There aren’t many campaigns worth adoring, but we love, love the Pilot pen handwriting microsite which, as you can guess, allows you to scan in your own handwriting and then use it via computer to type documents or emails with informal penmanship. At first glance the system is a little gimmick designed to attract attention to old-fashioned (and perhaps classier) handwritten notes. But think of the risk. What happens to Pilot if we all opt-in, create our own computer fonts, and send messages to each other without buying pens and ink cartridges? Did Pilot just kill its future business?
This campaign is an example of meeting your customers’ “enhanced need set” — a concept from Don Peppers and Martha Rogers that means thinking of concentric circles around your core product, and then brainstorming the additional needs your customers might like filled. Mobil gas stations did this with their clean bathroom and Speedpass campaigns (moms want sanitation, drivers want to get in-and-out fast). Westin hotels did the same with its “heavenly beds,” a luxury mattress that made sleeping nicer and was copied by much of the hotel industry. If you sell A, what happens if you also meet customer need B as well?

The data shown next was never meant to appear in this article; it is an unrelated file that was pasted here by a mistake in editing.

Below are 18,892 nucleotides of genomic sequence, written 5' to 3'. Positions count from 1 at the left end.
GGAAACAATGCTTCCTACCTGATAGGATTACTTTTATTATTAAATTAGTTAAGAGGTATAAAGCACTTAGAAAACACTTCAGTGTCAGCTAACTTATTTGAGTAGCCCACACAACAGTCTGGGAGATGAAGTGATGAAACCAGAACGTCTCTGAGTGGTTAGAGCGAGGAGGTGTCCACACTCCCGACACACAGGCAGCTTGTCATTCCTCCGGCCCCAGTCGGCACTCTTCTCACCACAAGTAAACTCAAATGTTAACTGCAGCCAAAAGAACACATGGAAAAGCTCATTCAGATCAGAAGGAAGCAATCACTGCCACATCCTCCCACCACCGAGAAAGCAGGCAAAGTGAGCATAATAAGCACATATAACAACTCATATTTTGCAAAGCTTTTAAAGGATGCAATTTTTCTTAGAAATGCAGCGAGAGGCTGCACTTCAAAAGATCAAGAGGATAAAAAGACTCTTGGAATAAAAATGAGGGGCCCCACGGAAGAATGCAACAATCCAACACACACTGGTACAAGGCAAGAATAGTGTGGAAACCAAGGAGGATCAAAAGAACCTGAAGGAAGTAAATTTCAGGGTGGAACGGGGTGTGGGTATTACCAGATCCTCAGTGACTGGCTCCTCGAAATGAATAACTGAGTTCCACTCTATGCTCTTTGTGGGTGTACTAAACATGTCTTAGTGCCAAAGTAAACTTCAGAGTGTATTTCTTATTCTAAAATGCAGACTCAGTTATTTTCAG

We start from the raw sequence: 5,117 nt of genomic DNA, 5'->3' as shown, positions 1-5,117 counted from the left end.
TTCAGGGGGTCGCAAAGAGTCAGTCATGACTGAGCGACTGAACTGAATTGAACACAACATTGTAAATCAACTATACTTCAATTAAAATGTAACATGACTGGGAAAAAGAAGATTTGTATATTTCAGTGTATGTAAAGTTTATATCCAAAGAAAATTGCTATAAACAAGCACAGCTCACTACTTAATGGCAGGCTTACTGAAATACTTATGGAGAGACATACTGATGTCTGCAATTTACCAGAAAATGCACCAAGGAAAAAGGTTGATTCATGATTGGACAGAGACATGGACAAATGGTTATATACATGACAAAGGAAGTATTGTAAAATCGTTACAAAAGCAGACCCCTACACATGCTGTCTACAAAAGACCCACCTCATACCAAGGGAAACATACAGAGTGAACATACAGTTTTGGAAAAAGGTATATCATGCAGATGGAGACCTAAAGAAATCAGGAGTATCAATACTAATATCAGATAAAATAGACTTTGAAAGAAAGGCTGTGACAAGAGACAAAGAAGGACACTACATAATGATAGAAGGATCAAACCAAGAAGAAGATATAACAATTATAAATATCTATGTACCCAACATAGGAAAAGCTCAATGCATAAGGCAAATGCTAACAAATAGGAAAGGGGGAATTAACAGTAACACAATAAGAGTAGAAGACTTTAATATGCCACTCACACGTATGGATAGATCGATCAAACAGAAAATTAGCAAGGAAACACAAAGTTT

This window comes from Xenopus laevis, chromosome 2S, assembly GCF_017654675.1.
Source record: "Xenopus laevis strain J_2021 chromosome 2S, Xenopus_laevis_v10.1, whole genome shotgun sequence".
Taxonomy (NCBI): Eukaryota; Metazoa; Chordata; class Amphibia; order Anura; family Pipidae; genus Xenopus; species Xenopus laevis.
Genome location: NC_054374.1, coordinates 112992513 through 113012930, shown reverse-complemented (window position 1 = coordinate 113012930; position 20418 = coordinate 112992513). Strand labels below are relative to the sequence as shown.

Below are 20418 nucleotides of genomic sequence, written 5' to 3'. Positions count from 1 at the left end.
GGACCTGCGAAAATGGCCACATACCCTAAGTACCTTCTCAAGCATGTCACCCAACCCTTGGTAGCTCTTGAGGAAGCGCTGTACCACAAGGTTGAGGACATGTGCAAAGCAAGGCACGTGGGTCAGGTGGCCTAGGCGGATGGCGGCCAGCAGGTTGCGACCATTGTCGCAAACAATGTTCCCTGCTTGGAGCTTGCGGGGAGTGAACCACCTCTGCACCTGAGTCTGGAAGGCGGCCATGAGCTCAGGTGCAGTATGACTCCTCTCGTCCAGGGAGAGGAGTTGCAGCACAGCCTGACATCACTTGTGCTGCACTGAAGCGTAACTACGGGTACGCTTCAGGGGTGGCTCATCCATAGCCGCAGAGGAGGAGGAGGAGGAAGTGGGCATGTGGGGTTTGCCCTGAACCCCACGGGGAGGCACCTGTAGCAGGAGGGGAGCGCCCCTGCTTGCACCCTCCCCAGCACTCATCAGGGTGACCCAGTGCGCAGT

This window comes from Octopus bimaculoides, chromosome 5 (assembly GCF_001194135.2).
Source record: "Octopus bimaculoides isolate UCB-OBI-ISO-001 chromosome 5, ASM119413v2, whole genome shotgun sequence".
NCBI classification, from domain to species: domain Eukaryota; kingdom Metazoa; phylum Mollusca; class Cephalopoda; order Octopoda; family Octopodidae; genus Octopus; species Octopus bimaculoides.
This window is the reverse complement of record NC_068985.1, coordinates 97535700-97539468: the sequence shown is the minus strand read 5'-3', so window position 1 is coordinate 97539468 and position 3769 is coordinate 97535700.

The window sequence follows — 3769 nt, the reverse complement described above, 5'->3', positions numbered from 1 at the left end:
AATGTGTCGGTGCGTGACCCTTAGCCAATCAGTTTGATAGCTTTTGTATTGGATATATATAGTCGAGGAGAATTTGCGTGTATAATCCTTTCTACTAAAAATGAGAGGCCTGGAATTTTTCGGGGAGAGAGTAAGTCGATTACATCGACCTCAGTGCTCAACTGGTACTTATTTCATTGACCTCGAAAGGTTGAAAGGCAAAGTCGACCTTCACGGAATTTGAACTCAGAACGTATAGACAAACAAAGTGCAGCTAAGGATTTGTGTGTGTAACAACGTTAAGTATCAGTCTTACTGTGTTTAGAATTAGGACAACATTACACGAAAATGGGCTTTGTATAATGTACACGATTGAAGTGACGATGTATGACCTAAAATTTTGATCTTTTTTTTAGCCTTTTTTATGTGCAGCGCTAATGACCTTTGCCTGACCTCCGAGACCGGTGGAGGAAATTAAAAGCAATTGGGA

For Pilot, we think the computer font move is brilliant, because the focus on handwriting likely outweighs the risk we’ll only type at each other. Just look at the Gloria signature above. Then think back to the days of fluffy white stationery with the little paper fibers embedded, bending beneath the scratch of your pen, with no delete key and only emotion to guide you. Don’t you feel guilty for writing home via email now?